Speaking of Clyde, he lost in his third outing—to Milwaukee 17-2, although he was not as bad as the two relievers who followed him, giving up but four earned runs. His record is now 1-1. Texas found some pitching solace in two complete-game victories by veteran Jim Merritt and a second straight strong performance by Jim Bibby, who has allowed no earned runs and a mere five hits in his last two starts.
OAK 47-38 KC 47-40 MINN 43-37 CAL 42-38 CHI 42-39 TEX 29-51
When your left-field fence is as close as the one in Fenway Park (315 feet) it does not pay to carry many lefthanders on your pitching staff. Boston never has, but Red Sox Manager Eddie Kasko found a way to throw three southpaws at first-place New York in a five-game series at Yankee Stadium. The goal was to avoid .397-hitter Ron Blomberg, who only bats against righties, and the results were most rewarding. First, John Curtis shut out the Yankees 1-0. Roger Moret won by the same score in a Fourth of July doubleheader sweep (righty Ray Culp taking the other game), and Bill Lee finished the series with his 10th win.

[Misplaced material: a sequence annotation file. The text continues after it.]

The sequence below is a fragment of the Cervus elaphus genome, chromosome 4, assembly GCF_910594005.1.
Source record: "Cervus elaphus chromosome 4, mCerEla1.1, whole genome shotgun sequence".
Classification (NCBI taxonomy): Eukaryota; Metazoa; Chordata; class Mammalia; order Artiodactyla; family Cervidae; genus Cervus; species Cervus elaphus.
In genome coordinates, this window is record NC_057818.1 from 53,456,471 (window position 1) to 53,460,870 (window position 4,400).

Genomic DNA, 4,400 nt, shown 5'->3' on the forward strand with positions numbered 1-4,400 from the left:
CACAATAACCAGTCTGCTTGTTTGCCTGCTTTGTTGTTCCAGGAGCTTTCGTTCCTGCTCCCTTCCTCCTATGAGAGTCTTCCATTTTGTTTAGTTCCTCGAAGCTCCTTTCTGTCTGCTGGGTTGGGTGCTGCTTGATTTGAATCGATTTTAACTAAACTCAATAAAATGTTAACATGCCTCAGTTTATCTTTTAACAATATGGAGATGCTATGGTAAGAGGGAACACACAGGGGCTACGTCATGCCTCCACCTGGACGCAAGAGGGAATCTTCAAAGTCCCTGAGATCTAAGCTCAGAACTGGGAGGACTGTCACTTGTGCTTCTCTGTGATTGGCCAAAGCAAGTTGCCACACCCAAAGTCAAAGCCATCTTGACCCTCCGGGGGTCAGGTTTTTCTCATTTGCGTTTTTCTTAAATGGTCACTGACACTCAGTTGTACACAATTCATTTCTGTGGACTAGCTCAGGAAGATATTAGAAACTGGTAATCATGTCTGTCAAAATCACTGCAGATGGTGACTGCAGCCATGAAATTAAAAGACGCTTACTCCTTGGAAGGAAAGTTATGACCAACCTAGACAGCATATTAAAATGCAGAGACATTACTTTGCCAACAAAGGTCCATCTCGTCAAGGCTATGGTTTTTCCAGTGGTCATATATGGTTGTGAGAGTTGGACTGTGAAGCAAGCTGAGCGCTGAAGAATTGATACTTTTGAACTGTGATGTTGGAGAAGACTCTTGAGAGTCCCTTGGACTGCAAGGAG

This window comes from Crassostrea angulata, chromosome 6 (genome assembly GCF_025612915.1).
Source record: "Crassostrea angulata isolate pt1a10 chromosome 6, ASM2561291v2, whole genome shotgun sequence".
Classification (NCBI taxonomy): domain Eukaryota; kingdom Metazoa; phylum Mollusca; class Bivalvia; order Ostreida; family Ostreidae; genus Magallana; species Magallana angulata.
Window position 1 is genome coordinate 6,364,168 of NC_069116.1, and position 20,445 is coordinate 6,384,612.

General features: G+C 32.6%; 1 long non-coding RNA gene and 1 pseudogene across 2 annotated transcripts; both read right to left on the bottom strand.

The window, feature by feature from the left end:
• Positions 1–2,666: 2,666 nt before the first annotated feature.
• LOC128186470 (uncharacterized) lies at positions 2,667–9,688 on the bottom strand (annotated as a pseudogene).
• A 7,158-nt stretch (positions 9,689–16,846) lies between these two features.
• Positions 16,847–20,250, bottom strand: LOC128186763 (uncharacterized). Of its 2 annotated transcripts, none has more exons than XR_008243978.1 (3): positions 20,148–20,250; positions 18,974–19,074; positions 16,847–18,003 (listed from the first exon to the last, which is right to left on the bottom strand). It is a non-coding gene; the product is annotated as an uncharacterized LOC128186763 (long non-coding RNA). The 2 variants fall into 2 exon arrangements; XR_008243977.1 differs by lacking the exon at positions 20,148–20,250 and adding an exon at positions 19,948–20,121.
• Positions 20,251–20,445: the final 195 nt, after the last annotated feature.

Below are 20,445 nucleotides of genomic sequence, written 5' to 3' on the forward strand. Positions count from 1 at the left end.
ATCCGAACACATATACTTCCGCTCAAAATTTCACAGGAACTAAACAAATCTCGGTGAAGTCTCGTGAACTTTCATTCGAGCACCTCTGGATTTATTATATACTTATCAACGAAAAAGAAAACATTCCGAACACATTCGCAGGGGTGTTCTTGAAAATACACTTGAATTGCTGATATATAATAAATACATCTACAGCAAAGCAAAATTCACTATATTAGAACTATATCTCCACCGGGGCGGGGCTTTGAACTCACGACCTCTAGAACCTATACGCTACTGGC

The Yankees salvaged their lone win behind a three-run homer by Blomberg and yet another save by Sparky Lyle, who has rescued 22 games, singlehandedly tying the league's next best bullpen—Detroit's. Carl Yastrzemski had forecast the Red Sox, mastery. "When I said we'd win four out of five in New York, it wasn't really a prediction," he explained, "it was a need." By taking seven of nine games during the week, the Red Sox moved into third, only 1� games out.
Detroit got a team-record 35th shutout from Mickey Lolich and also won the American League's first pitching duel between brothers, although both Jim Perry and the Indians' Gaylord (page 22) took showers well ahead of schedule. The Tigers lost three of four at the end of the week to wind up in fourth, there only by the grace of Milwaukee, which continued its slump, dropping five of eight.
Come back for the comeback billboards have urged Baltimore fans all season. For a while this looked like the week. After dropping a doubleheader to the Tigers and the opening game of a four-game series to the Brewers, the Orioles rallied from deficits of 7-3, 4-1 and 5-0 to win three straight. In so doing they scored 12 eighth-inning runs, confirming the worst fears of Brewer fans, who had shuddered when Milwaukee dealt four pitchers to the Phillies in the off-season to gain extra hitting. Rich Coggins batted in the tie breaker in the third Bird win with an eighth-inning single to the wrong field. "I took a very unorthodox cut," he said, "and when I hit it, I said 'Aw, nuts.' Yet it beat a guy in a ball game."
But alas, the Orioles managed only a 4-5 week when they fell short two out of three times in catch-up games in Oakland.
The Indians, on a treadmill, lost six of eight. General Manager Phil Seghi said the team's most critical problem was "a lackluster approach." Among Indians lacking luster was Outfielder George Hendrick, who was fined for nonhustle.
NY 47-39 BALT 41-36 BOST 42-37 DET 42-41 MIL 40-41 CLEV 29-55